must perform well in the elections and thereby pass the acid test of

"following". Therefore, unless there is a following of the nature provided in

Clauses 6A, 6B and 6C, the political party does not remain a recognized

political party. Once this position is clear, the other extremely important

position which has to be considered is that a reserved symbol is available

only for the recognized parties. Thus, there is a bond created between

recognized political party and its symbol.

15. Learned counsel for the respondent is undoubtedly correct in

arguing that concept of recognition is inextricably connected with the

concept of symbol of that party. It is but natural that a party must have a

following and it is only a political party having substantial following in terms

of Clauses 6A, 6B and 6C would have a right for a reserved symbol. Thus,

in our opinion, it is perfectly in consonance with the democratic principles.

A party which remains only in the records can never be equated and given

the status of a recognized political party in the democratic set up. We

have, therefore, no hesitation in rejecting the argument of Dr.Swamy that in
 17

providing the symbols and reserving them for the recognized political

parties alone amounted to an undemocratic act.

16. This takes us to the next leg of arguments that Clause 10A suffers

from arbitrariness in providing only six years of additional period to retain

its symbol even after a particular political party loses its status as a

recognized political party. Dr. Swamy very fairly conceded that he has no

quarrel, atleast at this stage, against the derecognition of Janata Party as

recognized political party and indeed he could not have any grudge since

this Court has repelled the challenge to the decision taken by the Election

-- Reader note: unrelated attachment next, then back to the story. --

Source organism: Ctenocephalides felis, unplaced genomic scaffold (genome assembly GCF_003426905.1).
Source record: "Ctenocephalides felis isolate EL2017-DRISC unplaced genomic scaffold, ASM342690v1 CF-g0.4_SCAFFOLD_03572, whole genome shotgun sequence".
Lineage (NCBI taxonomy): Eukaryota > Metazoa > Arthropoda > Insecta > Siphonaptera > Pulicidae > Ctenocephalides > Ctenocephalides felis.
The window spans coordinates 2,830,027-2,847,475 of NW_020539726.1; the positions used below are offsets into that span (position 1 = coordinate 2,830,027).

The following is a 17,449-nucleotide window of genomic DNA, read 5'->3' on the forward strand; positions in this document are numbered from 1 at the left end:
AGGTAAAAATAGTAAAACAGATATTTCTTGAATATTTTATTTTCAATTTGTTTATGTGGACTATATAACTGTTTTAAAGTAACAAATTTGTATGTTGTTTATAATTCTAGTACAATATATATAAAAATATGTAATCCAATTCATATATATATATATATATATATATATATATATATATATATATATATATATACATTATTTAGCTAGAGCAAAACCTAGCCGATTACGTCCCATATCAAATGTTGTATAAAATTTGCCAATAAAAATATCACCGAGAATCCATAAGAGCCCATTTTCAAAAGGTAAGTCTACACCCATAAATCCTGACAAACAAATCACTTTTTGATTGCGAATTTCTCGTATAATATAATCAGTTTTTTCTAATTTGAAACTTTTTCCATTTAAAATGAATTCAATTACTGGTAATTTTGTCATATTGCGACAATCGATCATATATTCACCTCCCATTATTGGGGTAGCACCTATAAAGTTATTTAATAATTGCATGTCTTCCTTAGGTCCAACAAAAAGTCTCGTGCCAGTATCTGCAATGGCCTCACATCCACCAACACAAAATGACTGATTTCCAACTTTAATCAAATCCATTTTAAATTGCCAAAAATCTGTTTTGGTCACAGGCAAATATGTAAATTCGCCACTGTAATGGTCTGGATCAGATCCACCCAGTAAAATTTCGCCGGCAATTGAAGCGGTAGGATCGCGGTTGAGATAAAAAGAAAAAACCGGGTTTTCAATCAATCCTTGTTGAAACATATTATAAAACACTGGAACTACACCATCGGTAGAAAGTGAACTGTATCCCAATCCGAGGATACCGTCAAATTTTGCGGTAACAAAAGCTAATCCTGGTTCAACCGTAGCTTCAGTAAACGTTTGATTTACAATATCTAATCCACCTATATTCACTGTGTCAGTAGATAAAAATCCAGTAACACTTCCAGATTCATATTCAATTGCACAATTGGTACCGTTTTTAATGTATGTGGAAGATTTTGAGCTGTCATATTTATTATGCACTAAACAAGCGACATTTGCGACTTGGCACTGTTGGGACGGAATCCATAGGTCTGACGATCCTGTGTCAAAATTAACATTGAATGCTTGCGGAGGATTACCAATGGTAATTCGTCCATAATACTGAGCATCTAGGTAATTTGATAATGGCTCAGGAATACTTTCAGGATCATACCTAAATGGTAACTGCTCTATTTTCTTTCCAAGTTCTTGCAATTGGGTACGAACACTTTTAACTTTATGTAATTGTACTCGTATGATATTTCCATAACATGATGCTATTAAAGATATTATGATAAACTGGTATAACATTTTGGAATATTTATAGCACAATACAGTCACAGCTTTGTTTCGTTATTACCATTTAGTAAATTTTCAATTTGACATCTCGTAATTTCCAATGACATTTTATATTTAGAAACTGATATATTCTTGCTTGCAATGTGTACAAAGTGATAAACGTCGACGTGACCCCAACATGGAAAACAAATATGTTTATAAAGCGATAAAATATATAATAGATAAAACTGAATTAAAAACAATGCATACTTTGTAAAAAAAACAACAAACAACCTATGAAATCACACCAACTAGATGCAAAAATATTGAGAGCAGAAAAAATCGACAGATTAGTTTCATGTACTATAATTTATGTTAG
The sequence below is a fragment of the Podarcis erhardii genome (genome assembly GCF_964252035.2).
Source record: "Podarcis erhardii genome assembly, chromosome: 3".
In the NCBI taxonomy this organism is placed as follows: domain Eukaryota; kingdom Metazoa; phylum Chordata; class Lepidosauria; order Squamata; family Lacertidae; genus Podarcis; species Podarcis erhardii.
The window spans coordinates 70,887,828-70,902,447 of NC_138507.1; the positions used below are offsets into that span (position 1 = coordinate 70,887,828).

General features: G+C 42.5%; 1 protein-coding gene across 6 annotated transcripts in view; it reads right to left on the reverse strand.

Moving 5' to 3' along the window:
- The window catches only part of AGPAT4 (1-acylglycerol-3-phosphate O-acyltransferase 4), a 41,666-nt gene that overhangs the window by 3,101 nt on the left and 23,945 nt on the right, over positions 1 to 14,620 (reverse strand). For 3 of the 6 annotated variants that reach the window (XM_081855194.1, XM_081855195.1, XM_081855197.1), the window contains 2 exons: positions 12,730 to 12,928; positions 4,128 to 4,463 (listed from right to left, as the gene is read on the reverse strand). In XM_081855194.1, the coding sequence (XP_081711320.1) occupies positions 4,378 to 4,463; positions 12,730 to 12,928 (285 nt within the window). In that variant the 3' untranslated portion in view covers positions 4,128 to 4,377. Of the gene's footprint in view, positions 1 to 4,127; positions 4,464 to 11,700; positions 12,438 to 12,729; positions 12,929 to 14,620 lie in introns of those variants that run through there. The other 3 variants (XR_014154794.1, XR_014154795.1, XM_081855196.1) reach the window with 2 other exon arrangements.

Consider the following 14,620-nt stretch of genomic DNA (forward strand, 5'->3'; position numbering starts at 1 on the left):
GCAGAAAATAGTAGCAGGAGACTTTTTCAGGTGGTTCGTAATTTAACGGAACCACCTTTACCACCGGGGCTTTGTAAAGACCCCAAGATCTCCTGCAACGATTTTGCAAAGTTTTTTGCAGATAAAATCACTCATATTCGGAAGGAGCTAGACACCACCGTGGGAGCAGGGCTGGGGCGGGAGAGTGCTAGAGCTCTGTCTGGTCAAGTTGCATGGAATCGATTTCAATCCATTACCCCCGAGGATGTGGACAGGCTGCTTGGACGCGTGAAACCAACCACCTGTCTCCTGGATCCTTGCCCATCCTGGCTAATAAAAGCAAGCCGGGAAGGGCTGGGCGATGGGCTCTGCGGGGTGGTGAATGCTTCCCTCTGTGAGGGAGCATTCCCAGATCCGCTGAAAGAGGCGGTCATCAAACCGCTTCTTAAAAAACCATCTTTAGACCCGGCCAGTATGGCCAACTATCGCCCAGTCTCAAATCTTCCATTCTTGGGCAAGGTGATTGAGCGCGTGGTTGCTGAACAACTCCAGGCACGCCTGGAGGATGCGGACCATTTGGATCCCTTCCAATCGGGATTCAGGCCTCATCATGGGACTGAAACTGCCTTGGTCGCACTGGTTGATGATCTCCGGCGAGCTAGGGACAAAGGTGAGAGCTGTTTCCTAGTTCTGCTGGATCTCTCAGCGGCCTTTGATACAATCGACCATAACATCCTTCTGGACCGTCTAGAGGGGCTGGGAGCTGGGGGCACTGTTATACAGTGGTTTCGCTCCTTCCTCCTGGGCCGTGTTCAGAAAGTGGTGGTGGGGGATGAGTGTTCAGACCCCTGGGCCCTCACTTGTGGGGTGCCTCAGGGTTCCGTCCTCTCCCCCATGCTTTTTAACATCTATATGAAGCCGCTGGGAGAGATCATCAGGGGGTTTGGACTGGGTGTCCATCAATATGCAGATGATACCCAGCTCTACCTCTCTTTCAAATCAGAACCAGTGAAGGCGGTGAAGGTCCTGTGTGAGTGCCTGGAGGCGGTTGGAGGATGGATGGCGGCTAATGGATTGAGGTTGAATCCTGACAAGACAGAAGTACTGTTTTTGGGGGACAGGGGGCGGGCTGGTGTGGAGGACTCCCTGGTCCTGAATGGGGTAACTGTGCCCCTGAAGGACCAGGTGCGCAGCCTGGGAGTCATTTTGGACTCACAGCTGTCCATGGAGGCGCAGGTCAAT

Commission for such a derecognition. We are, therefore, left with a limited

challenge to the constitutionality of Clause 10A.

17. According to Dr.Swamy there was no rationale in providing only six

years under clause 10A and he wondered as to why the period should be

limited only to six years. We do not see any irrationality or arbitrariness in

providing six years time as an additional period for retaining the exclusive

symbol for the simple reason that within that period there is bound to be

one or more general elections on the national level. So also, if any political

party has lost its status in the State Elections, apart from the fact that upto

the next general elections, it will not lose the said symbol, there is bound to

be another opportunity by way of fresh elections within six years. It is on

this rationale that the period of six years is provided. This is apart from the

fact that in case of Janata Party it continued to have and enjoyed the

status of said national or State party for the purposes of next general
 18

elections due to the saving clause vide clause 7. Under such

circumstances providing of six years period in clause 10A appears to be

perfectly reasonable and cannot be said to suffer from the vice of

arbitrariness. In the earlier paragraphs we have already indicated that the

theory of continuance and permanent reservation of a particular symbol for